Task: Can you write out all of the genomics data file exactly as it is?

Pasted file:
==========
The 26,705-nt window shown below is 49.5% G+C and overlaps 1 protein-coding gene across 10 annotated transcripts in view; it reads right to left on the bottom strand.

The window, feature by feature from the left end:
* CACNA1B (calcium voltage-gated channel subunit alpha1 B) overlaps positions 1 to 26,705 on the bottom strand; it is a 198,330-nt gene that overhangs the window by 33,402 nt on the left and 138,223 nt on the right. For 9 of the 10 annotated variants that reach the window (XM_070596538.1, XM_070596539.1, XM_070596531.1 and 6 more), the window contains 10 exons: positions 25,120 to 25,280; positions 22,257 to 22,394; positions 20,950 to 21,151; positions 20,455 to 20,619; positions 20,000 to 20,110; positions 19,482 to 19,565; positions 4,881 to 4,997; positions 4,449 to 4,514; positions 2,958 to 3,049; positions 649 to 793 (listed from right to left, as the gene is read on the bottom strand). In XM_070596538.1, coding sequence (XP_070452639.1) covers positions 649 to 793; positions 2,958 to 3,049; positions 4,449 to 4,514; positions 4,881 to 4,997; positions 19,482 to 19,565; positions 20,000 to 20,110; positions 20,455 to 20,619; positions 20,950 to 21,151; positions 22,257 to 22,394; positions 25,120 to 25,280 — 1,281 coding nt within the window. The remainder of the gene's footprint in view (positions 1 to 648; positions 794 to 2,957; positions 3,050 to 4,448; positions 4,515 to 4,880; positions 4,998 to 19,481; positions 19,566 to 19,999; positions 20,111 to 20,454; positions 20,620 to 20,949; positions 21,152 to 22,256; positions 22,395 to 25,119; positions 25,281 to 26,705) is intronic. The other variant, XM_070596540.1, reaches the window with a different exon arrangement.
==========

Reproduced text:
The 26,705-nt window shown below is 49.5% G+C and overlaps 1 protein-coding gene across 10 annotated transcripts in view; it reads right to left on the bottom strand.

The window, feature by feature from the left end:
* CACNA1B (calcium voltage-gated channel subunit alpha1 B) overlaps positions 1 to 26,705 on the bottom strand; it is a 198,330-nt gene that overhangs the window by 33,402 nt on the left and 138,223 nt on the right. For 9 of the 10 annotated variants that reach the window (XM_070596538.1, XM_070596539.1, XM_070596531.1 and 6 more), the window contains 10 exons: positions 25,120 to 25,280; positions 22,257 to 22,394; positions 20,950 to 21,151; positions 20,455 to 20,619; positions 20,000 to 20,110; positions 19,482 to 19,565; positions 4,881 to 4,997; positions 4,449 to 4,514; positions 2,958 to 3,049; positions 649 to 793 (listed from right to left, as the gene is read on the bottom strand). In XM_070596538.1, coding sequence (XP_070452639.1) covers positions 649 to 793; positions 2,958 to 3,049; positions 4,449 to 4,514; positions 4,881 to 4,997; positions 19,482 to 19,565; positions 20,000 to 20,110; positions 20,455 to 20,619; positions 20,950 to 21,151; positions 22,257 to 22,394; positions 25,120 to 25,280 — 1,281 coding nt within the window. The remainder of the gene's footprint in view (positions 1 to 648; positions 794 to 2,957; positions 3,050 to 4,448; positions 4,515 to 4,880; positions 4,998 to 19,481; positions 19,566 to 19,999; positions 20,111 to 20,454; positions 20,620 to 20,949; positions 21,152 to 22,256; positions 22,395 to 25,119; positions 25,281 to 26,705) is intronic. The other variant, XM_070596540.1, reaches the window with a different exon arrangement.